Did you know that Nashville gets over 47 inches of rain each year? If you have an area in your lawn that always seems to attract standing water, you’re probably well aware that Nashville gets its fair share of precipitation. We are also pretty sure that you are not looking forward to May, Nashville’s rainiest month.
Standing water is more than just an inconvenience, particularly if it is gathering along or near your foundation. There is a solution for standing water, it’s just not what most people think it is.
The water is standing because the ground is a low spot, right? So, to correct that, all you need to do is add topsoil and build the ground up. That’s a popular belief, but unfortunately it doesn’t solve the problem. The topsoil eventually will be washed away, and the standing water will return.
Short of grading your entire lawn, the water that lands on the lawn is still going to drain to what is your “low spot.” What you need is a way to move that water to another location. What you need is a French ditch.
Ditch Digging Your Way to a Dry Landscape
At the Parke Company, Nashville’s leading landscaping service and tree service, we are no strangers to lawns with standing water. Water seeks the lowest level and if you put something in the way of that natural flow, like the foundation of a house, it will backup, saturate the soil, and become standing water. The solution is to capture that water and move it someplace else. And that’s just what a French ditch can do.
The French ditch has been in use since the mid-1850s, usually as a farm drainage system. While the materials have been upgraded since then, the concept remains the same. Essentially, you dig a ditch through the standing water area and to an area that can either absorb or disburse the moisture. The ditch uses a perforated pipe that allows water to percolate up into it and carries it away. Sounds like a simple lawn maintenance issue, right?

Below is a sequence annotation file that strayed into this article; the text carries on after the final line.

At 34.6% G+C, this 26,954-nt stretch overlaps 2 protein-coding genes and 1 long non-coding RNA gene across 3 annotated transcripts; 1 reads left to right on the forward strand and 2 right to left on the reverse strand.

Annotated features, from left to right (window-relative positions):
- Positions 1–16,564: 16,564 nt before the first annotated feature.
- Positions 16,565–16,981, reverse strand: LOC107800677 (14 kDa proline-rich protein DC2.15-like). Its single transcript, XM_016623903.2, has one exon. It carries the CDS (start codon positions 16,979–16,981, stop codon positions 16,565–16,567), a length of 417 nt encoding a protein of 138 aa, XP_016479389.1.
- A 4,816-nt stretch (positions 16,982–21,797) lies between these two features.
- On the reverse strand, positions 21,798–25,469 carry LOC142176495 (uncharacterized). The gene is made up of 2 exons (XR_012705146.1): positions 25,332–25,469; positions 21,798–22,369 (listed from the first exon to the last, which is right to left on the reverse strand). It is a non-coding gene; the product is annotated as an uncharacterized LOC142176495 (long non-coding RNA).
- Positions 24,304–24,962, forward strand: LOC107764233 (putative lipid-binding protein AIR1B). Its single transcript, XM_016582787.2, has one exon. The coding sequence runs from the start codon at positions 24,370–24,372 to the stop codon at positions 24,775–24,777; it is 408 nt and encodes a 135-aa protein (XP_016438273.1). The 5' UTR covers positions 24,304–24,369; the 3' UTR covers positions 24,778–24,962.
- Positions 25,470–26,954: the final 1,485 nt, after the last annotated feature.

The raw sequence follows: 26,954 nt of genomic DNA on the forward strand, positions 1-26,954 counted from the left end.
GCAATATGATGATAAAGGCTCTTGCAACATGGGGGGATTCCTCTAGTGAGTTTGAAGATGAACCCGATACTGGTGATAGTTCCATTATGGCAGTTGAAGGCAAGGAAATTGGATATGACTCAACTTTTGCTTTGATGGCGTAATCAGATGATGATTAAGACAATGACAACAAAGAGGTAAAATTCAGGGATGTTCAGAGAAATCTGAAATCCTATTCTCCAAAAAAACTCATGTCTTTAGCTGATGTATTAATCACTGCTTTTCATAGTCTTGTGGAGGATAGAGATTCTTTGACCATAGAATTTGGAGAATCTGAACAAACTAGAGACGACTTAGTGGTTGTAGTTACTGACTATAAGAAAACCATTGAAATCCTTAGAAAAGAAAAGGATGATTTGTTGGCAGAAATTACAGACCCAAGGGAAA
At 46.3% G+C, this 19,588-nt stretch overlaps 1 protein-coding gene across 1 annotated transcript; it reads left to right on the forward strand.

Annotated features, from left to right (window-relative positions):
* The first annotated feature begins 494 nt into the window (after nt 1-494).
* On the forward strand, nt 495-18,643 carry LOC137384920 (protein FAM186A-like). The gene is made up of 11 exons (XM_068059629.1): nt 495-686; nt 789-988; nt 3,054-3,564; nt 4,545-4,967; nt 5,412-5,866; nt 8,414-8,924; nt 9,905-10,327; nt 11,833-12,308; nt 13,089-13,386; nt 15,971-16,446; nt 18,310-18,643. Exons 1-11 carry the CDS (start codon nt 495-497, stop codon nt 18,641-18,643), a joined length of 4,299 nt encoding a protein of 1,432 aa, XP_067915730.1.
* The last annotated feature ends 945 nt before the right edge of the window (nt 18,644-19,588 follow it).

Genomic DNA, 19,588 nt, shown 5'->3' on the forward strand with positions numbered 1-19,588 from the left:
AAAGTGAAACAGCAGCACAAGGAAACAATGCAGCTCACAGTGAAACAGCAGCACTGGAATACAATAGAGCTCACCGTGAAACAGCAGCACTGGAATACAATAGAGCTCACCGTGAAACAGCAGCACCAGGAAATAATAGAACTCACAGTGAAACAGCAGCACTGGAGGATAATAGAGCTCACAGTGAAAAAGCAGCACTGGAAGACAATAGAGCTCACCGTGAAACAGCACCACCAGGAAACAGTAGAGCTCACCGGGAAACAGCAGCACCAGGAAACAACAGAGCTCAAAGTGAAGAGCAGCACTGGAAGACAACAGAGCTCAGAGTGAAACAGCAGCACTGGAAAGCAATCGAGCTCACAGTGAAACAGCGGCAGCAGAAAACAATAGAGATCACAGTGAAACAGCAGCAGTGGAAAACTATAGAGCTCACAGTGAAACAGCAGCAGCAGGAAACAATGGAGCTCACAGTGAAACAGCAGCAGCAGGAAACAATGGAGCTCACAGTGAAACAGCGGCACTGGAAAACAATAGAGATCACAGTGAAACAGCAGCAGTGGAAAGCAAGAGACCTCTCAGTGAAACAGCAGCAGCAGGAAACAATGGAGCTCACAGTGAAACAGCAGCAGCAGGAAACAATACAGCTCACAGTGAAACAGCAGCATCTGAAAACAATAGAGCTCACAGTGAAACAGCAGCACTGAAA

Well, if you’re planning on doing it yourself, here’s a quick list of equipment and materials that you will need:
- Flat edge spade or rent a Ditch Witch
- A pick
- Perforated pipe and connectors (if required)
- Dry well (if required)
- Washed gravel (lots and lots of washed gravel)
- Enough garden fabric to cover the length of the pipe
Installing a French Ditch
Putting the ditch in takes a lot of physically challenging work. But before you break the first sweat, there are steps you want to take:
- First, call your local utilities and find the location of any buried lines on your property. If you have an irrigation system, you’ll want to determine if the line or control cable runs through your projected ditch.
- Stake out your ditch.
- Start digging. The depth and width of the trench will depend on the size of the pipe you use. The ditch should be graded to lose 6 inches over 100 feet.
- If you are going to use a dry well as a collection point, dig a hole for it at the end of your ditch.
- Start pouring a gravel base into the ditch. Dump the gravel into the ditch and use the spade to spread it.
- Lay the pipe and snap the end into the dry well (if applicable).
- Cover the pipe with gravel and then cover with garden fabric to keep dirt from entering the perforated pipe.
- Cover with dirt. If you were careful about saving the sod when you started digging, add the sod and tamp down.
- Wait for a good rain to see results.
Contact The Parke Company
Of course, if you want to skip this exercise, give The Parke Company a call. Our lawn services are not limited to lawn mowing and tree trimming. We can solve your “standing water” problem fast and professionally. And if you take into consideration your time, material, and equipment costs, Deep Heat rub and aspirin expense, we can probably install your French ditch for less than you can. Call us today!